History is an integral part of conscious experience that binds our present moments of awareness into a coherent pattern that provides a sense of personal and collective continuity that depends upon having an historically bound steam of consciousness. Paradoxically, the Jews came to examine their own history in the 19th century. That was when we came to realize that events and transformational change could be understood only by examining our past in order to appreciate the evolution of ideas, institutions and the changes in the condition of the Jewish people.
For a thousand years in Diaspora, from about 500 C.E, Jews lived under the domination of the Cross and the Crescent. The focus of this course is the social, religious, economic, political and cultural conditions of life for Jews under Muslim and Christian rule and how they navigated a world that challenged them both internally and externally. Among the topics to be studied are:
This course will cover shalosh regalim and yamim noraim, paying attention to the ways that seasons give way to seasons and moods and foci shift through time. Course goals:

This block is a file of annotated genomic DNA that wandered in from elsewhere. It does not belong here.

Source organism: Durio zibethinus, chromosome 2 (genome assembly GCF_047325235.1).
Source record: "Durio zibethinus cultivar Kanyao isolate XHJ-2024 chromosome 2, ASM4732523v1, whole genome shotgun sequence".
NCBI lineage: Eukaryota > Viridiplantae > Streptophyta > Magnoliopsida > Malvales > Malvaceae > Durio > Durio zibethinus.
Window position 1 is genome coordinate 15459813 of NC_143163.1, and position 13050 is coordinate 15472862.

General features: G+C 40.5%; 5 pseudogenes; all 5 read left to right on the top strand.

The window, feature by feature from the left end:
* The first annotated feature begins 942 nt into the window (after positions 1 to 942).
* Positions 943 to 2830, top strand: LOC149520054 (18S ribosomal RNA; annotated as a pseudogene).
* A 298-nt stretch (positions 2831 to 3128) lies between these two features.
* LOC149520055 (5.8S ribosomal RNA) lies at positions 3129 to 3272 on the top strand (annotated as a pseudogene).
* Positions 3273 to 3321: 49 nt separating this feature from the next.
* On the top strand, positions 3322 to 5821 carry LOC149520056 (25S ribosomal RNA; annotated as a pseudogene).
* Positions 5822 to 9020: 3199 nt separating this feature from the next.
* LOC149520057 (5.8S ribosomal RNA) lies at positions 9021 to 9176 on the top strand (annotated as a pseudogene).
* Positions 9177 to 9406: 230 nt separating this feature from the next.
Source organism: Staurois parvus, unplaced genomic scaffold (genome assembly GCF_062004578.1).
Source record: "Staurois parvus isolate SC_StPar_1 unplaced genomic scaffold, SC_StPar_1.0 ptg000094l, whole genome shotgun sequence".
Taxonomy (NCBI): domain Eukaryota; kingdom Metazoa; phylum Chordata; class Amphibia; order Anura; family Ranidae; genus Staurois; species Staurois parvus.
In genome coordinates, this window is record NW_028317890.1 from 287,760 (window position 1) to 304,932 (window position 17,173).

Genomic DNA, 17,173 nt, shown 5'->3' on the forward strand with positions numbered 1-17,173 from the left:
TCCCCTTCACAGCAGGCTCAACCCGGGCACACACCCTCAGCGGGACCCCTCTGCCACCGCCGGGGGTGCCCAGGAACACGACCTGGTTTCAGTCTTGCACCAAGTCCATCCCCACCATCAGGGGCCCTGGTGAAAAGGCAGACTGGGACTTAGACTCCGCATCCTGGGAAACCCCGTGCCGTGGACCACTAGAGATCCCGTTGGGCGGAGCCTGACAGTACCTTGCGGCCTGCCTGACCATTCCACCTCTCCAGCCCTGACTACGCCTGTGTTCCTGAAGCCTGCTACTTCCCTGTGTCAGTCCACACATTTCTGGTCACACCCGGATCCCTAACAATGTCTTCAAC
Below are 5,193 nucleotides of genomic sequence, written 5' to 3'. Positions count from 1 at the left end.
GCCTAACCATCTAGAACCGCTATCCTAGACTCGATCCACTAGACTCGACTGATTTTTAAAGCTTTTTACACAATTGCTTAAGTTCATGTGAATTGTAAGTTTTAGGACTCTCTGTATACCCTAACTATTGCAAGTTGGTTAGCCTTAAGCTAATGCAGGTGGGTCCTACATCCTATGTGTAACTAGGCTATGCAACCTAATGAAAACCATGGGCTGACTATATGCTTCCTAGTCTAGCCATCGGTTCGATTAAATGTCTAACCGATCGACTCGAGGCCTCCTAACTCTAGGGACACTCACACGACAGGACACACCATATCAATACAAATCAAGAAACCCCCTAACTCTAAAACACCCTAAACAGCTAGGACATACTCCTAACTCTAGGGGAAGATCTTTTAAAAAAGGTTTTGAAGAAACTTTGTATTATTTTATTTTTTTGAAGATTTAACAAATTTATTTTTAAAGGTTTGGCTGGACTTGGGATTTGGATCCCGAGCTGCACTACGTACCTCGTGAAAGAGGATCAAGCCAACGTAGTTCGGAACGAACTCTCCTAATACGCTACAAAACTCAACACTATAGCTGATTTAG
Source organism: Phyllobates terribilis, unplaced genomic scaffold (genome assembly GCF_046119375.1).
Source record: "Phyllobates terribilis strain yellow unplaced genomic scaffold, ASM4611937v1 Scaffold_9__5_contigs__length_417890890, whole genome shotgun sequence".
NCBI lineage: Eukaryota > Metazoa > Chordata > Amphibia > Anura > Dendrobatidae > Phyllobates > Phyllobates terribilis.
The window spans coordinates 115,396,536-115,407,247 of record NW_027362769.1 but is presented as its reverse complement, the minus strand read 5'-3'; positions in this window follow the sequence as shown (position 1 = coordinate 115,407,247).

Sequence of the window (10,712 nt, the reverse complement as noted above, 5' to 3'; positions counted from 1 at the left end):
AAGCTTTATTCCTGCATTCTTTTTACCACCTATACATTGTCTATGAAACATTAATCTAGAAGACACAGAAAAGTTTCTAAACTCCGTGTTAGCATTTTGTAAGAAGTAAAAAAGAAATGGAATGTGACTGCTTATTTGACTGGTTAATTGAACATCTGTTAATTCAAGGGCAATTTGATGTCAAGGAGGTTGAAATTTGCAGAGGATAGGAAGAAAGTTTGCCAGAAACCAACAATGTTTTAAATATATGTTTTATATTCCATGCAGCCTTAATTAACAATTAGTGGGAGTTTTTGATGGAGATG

1. To understand the patterns and moods of the Jewish calendar as they express agricultural, mythic-historical, halakhic, and mystical points of view.
2. To become familiar with the particular practices and liturgies associated with each of the festivals and their seasons.
Crucial to a full understanding of Jewish Renewal is knowledge of the history and development of the movement, its structures, its leaders and their thought, including the principles and development of Paradigm Shift, Integral Halachah, and Davvenology.talmidim will be introduced to the rabbis and teachers who embraced Reb Zalman's thought and invitation to renew Judaism with their own unique gifts.
Rabbinic Pastor talmidim may choose either this course or Transformative Themes in Reb Zalman's Writings to fulfill the requirement.
This course will look at the foundational thinkers and their contribution to what has become renewal theology. We will look at Rosenzweig, Buber, Hartman, Heschel, Green.
Jewish philosophy and theology had its greatest flowering in the Medieval period. Philo, Saadia, Maimonides, Albo, Crescas and others laid down the issues, questions, and proposed theologies with which we are still wrestling. This course will explore the most influential writers and leaders of the Jewish middle ages, beginning with Philo and then focusing primarily on Saadia Gaon, Yehudah Halevi, the RaMbaM and RaMbaN, contrasting the rationalism of Saadia and RaMbaM with the more mystical approach of Halevi, the poet, and RaMbaN the mystic.
Catastrophe, and Paradigm Shift”) Philosophical questions about God's role and pastoral questions about practical responses to suffering. Texts may include Job, Eicha, sections of Talmud tractate Berachot, medieval midrash, Piacetzner Rebbe, contemporary post-holocaust philosophers, selected prayers. Coursework includes creative group presentations.